Galveston Strand District History

The Strand 06-10-15

BACKGROUND

The Galveston Strand, in the late 1880’s was dubbed “The Wall Street of the South.” It was a street of opulent Victorian buildings, with five banks, wholesale houses, grocers, liquor and cigar dealers, cotton factors, commission merchants, insurance companies, printers and eight newspapers, dry goods companies, steam and sail ship agencies, auction houses, saloons, and sailor boarding houses.

At that time, Galveston was one of the richest cities in the world per capita. It boasted being the “third richest city in the United States in proportion to population” and efforts were being made to increase its sea port value. All major railroads served Galveston and 60 percent of the state’s cotton crop was exported through its port. Before the end of the century, The Galveston Strand was not only the financial center of Galveston and Texas, but much of the South, as well.

The Strand – 1975 to present

More than 30 years ago, the Galveston Historical Foundation and Cynthia and George Mitchell began the process of bringing Galveston’s downtown back to life through efforts to restore and preserve the architectural history of the area.

The Strand 06-10-15_2

Galveston’s downtown had thrived from the mid-1800’s, weathered the 1900 Storm, and continued to function through the 1950’s. However, economic decline in Galveston began in the 1960’s and many of the historic downtown buildings fell into disrepair or were demolished. In the mid-1970’s, the Mitchells saw the need to revive the downtown and preserve its history. They began with several buildings and encouraged the Galveston Historical Foundation to play a prominent role in the preservation of buildings and homes on the Island. In 1985, to celebrate the renovation and grand opening of The Tremont House, an elegant European style hotel they restored in the downtown district, the Mitchells revived the annual Mardi Gras celebrations and parades, a 75-year old tradition in the city that had been lost during World War II.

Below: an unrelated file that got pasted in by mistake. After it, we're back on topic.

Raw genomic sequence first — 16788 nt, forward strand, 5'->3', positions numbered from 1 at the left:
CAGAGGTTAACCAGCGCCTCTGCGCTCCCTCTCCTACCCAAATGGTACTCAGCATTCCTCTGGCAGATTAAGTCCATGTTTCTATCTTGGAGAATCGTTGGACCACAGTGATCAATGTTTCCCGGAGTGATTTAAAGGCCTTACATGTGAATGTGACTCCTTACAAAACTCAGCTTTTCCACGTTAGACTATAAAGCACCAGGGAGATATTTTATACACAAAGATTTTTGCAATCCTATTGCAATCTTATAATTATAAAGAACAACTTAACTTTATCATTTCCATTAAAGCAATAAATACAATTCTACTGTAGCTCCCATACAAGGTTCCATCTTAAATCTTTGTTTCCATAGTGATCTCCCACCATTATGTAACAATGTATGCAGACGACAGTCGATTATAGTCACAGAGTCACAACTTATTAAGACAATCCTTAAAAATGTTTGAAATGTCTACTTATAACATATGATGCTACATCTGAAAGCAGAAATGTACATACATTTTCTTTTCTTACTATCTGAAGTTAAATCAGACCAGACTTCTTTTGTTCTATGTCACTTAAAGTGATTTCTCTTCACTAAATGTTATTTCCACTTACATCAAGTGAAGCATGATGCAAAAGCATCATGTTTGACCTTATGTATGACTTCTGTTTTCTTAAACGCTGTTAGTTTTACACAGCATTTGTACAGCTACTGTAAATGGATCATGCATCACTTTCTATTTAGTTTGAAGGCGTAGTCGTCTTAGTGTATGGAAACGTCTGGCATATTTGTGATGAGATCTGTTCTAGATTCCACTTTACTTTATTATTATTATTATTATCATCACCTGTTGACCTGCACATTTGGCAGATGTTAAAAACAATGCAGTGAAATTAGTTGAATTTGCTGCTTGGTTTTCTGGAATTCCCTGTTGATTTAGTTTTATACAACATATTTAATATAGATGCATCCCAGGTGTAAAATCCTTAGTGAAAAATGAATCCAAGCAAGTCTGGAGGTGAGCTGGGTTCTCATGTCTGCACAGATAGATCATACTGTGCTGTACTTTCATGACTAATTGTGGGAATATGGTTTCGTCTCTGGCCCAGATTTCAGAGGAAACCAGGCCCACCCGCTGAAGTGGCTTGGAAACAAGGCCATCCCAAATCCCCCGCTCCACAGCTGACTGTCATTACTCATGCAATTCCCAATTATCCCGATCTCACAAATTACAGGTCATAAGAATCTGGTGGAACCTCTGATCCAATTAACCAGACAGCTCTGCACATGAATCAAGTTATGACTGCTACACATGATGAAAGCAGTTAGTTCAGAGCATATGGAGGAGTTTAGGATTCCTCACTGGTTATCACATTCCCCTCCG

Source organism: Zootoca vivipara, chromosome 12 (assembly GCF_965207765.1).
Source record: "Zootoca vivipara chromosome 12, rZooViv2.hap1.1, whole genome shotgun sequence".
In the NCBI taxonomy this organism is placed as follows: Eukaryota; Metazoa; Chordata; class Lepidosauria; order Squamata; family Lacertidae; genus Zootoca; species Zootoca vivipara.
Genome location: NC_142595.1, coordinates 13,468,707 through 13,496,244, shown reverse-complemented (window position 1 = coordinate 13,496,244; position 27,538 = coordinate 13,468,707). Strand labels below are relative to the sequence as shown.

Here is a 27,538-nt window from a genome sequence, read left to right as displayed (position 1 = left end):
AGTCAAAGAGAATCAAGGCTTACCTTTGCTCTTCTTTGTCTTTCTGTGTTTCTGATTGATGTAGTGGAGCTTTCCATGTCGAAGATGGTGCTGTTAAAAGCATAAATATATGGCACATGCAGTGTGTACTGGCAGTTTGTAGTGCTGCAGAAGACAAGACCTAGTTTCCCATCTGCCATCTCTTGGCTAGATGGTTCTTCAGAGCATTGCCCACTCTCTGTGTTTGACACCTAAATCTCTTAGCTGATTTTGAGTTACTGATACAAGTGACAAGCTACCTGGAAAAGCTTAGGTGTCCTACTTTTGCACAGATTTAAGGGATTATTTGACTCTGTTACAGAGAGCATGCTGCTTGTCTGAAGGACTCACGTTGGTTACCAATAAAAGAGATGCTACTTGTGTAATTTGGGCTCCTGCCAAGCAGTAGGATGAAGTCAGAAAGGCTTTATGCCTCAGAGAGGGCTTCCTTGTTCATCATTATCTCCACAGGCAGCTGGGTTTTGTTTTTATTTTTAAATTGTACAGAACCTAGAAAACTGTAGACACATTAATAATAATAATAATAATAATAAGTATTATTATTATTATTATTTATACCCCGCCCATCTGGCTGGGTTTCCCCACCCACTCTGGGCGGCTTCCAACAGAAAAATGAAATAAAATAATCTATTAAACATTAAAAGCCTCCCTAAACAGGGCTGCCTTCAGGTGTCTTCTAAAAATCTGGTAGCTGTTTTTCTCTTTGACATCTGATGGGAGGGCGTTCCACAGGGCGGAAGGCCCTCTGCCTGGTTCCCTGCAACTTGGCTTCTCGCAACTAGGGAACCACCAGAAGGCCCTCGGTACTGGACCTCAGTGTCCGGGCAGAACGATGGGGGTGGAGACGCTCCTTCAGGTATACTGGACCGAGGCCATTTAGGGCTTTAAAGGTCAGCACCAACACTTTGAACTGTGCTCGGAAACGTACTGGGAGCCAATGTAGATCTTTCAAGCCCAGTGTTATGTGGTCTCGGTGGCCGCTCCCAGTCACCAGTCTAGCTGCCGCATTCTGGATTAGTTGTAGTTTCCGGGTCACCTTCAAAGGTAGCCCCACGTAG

The renaissance for the 36-block business district was slow, but proceeded with the persistence of the Mitchell’s vision. The Downtown Revitalization Coalition was founded in 1984 when there were just 12 businesses in the Strand Historic District. Today there are more than 200 viable businesses. In 1996, the Downtown Revitalization Coalition merged with the Historic Strand Partnership to form the Historic Downtown Strand Seaport Partnership.

A major catalyst in the development of Galveston’s historic downtown is the Tax Reinvestment Zone Program which funded $5 million in improvements to The Strand and surrounding areas. Improvements included pedestrian lighting, signage, graphics, and improvements to Post Office Street and Pier 21.

The buildings restored by the Mitchells were held to the highest standard of preservation practice, resulting in numerous awards from organizations such as the National Trust for Historic Preservation, the Houston AIA, the Texas Historical Commission and the Texas Society of Architects.

CWM and GMP at Tremont